- Sexual health. As hormones shift, a woman’s vaginal tissues can become dry and thin, making intercourse painful. Lower hormone levels can also reduce our desire for sexual expression, yet women wish they could enjoy libido and juiciness they once had. There are tools and supplementation that can help women remember themselves as sensual, sexual beings through their entire lives; Susan will help you find the right resources for your unique needs.
Your Menstrual Cycle Timeline
Cycle Day 1 (actually just before): The body gets the signal that no conception has occurred. Hormones drop, which signal the onset of shedding the menstrual lining, your period.
Cycle Days 2-3 up to Ovulation: The pituitary gland of the brain releases Follicular Stimulating Hormone (FSH) to grow a cohort of follicles in the ovary, with one expected to take the lead to ovulate an egg. As follicles grow, they secrete Estrogen, which signals the uterine lining to grow and ultimately changes the form of cervical secretions to allow passage of sperm to egg.
Cycle Day 14 +/-: Follicles have grown from their original size of 3-4mm, and a dominant follicle has reached approximately 20mm. The concurrent rise in estrogen as these follicles grow trigger the pituitary gland to release another hormone called Luteinizing Hormone, (LH) which triggers ovulation within 12-24 hours. This is the hormone that many Ovulation Predictor Kits use to measure the levels of LH in urine.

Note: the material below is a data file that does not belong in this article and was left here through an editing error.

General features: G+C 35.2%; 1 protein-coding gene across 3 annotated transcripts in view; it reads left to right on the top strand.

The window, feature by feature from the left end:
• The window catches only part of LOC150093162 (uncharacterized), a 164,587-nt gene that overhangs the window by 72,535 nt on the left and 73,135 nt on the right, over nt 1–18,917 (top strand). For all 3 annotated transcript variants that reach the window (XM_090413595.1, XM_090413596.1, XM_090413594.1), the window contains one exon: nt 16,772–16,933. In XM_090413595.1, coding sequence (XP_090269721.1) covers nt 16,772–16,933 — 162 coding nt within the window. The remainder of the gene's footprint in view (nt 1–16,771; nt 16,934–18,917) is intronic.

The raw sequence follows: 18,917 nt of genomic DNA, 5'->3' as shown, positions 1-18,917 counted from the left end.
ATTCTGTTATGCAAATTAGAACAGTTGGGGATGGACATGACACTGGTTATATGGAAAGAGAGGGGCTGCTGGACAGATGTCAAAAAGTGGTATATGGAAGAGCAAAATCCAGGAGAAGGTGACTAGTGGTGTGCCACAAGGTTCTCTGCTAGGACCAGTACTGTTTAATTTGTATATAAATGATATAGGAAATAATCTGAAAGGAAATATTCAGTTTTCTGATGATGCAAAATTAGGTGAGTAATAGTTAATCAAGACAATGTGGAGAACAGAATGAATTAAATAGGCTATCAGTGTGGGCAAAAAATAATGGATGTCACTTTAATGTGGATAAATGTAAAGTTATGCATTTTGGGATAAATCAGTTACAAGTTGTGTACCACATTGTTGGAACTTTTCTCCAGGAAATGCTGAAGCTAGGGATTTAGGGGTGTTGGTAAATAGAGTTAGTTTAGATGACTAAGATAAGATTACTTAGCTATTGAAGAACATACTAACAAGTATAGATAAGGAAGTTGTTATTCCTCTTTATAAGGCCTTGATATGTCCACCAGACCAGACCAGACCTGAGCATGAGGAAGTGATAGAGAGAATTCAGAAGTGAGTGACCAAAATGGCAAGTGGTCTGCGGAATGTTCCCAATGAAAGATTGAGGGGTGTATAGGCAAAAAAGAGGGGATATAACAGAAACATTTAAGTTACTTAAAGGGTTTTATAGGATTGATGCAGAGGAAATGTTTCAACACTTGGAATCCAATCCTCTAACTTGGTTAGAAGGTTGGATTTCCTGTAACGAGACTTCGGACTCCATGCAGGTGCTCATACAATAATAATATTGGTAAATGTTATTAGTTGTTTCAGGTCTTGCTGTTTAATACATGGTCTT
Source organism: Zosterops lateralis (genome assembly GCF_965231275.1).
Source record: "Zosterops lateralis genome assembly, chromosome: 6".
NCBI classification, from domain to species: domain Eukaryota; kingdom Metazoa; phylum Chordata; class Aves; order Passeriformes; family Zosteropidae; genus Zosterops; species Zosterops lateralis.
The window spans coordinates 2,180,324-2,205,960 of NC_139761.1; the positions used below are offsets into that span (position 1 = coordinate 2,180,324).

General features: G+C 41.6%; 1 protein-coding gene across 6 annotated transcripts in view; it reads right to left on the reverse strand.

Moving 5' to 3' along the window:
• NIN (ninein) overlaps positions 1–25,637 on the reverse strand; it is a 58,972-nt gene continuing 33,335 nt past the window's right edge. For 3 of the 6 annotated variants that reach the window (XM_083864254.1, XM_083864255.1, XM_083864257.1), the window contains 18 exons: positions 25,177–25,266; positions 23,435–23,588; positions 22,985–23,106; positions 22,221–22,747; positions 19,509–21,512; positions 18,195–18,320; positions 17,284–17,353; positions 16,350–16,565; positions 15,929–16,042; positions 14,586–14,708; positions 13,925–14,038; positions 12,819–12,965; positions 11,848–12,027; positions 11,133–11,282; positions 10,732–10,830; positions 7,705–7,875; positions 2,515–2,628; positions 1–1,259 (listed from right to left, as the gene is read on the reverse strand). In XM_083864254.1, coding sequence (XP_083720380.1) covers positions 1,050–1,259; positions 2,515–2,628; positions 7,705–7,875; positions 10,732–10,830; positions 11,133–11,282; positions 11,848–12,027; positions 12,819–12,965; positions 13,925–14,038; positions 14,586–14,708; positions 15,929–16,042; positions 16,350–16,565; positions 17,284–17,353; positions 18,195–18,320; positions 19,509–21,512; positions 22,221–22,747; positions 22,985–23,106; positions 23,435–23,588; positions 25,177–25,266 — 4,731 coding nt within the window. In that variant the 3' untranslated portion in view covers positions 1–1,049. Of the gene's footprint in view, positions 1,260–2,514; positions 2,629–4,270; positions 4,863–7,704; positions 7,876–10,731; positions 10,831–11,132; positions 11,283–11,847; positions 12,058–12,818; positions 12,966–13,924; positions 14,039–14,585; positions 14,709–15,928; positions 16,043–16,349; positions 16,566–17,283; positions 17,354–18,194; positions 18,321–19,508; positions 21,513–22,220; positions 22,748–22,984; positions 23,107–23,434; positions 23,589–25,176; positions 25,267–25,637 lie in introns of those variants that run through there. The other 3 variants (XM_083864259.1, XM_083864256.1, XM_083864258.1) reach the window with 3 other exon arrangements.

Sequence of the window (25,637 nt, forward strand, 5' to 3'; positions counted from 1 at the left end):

Cycle Day 17+/-21: Once the egg is released from the follicle, the follicle transforms itself to the Corpus Luteum and begins to secrete Progesterone, which helps to thicken the endometrial uterine lining for embryo implantation. If conception occurs, the fertilized egg travels from the fallopian tube and in 5-6 days travels to the uterus to begin implantation. The embryonic cells attach to the uterine lining and release human gonadotropin hormone (hCG), the hormone that signals pregnancy is underway.
Cycle Day 28+/-: If no conception occurs, no hCG is released and all hormone levels drop so that the endometrial menstrual lining sheds and the process begins anew.